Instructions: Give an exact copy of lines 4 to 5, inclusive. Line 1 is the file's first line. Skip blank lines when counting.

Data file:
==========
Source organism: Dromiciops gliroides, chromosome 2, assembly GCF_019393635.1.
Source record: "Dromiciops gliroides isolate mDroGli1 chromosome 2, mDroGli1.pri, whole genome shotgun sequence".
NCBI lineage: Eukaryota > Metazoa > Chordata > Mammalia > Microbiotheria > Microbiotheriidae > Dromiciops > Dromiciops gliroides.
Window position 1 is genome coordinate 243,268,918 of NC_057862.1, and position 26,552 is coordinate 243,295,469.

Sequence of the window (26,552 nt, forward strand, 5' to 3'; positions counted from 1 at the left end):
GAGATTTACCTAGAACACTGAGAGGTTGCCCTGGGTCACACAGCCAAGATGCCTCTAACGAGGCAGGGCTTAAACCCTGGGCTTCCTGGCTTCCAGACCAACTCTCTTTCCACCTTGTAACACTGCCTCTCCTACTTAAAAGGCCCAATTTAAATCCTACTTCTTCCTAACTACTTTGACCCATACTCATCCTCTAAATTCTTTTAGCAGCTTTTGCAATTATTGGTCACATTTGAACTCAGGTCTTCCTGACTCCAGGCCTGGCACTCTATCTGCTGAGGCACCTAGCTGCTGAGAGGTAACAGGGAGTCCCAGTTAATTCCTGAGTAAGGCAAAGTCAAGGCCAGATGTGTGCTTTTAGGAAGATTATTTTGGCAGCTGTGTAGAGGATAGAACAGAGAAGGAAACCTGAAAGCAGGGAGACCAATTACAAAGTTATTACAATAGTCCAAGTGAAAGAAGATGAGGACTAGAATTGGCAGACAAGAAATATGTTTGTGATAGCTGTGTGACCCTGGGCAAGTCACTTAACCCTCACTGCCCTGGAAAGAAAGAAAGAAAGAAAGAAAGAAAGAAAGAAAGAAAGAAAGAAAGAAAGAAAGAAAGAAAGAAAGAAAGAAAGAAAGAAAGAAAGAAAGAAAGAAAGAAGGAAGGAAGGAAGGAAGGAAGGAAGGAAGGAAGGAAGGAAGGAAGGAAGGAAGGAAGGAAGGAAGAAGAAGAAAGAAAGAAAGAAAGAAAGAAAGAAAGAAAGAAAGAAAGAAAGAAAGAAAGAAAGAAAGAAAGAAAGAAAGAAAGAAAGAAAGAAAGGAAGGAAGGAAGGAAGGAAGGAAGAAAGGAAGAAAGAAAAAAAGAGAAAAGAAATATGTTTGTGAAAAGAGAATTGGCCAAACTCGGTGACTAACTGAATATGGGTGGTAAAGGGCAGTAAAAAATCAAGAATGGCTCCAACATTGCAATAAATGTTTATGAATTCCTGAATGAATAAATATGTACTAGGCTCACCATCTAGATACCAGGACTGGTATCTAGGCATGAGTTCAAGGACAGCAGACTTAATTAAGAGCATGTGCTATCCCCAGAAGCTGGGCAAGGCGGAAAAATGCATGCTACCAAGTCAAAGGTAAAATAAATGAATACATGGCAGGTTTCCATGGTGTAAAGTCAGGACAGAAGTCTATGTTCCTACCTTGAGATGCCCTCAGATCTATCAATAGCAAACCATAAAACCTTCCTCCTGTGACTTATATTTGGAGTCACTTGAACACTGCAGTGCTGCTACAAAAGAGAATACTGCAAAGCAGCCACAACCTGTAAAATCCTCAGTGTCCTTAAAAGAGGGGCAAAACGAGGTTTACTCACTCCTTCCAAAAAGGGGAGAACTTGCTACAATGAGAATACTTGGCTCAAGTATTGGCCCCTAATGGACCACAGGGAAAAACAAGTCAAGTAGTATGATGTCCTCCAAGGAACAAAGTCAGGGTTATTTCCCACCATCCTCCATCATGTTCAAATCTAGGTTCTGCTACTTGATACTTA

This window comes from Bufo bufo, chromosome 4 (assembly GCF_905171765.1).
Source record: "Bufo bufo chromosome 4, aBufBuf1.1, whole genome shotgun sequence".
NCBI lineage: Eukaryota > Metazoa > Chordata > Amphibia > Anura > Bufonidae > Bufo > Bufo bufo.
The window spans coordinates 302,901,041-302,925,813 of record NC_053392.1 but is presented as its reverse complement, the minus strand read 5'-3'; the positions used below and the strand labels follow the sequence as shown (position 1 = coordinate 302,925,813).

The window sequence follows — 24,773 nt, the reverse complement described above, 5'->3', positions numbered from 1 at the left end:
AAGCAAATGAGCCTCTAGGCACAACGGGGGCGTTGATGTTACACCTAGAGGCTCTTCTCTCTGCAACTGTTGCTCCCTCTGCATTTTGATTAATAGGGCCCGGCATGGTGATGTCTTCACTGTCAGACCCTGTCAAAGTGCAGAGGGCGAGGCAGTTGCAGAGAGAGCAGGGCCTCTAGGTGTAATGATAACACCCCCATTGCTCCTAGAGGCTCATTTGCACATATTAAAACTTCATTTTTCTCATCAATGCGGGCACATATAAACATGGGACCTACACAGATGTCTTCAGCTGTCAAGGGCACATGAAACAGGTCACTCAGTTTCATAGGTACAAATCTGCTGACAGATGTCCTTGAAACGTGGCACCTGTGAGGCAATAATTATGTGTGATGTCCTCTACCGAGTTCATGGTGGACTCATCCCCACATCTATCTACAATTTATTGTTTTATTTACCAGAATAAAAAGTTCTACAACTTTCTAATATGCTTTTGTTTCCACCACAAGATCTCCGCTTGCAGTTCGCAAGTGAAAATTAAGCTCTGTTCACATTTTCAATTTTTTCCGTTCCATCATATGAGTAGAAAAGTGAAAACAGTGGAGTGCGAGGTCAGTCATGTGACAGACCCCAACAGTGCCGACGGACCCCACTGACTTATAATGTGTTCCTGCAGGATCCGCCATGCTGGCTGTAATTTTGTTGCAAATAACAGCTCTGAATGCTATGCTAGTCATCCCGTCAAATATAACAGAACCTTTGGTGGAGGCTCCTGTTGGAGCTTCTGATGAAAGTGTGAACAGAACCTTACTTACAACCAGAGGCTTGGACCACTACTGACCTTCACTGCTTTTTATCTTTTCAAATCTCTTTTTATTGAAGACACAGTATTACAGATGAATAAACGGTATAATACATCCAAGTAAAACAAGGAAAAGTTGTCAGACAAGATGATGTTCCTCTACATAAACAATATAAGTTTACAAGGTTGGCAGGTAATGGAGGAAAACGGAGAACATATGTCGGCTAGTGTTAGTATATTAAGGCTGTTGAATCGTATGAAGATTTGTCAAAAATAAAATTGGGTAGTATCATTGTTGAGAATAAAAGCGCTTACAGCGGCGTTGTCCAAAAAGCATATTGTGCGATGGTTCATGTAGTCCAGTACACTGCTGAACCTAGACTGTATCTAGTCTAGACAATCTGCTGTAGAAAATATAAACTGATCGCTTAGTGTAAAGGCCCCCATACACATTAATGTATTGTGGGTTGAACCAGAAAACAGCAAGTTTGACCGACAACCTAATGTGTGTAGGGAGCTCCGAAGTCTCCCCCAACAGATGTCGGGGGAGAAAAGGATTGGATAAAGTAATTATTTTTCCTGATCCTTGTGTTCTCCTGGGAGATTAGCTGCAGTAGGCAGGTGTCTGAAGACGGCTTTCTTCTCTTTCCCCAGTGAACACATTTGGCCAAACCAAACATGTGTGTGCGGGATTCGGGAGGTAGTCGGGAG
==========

Window position 1 is genome coordinate 243,268,918 of NC_057862.1, and position 26,552 is coordinate 243,295,469.

Sequence of the window (26,552 nt, forward strand, 5' to 3'; positions counted from 1 at the left end):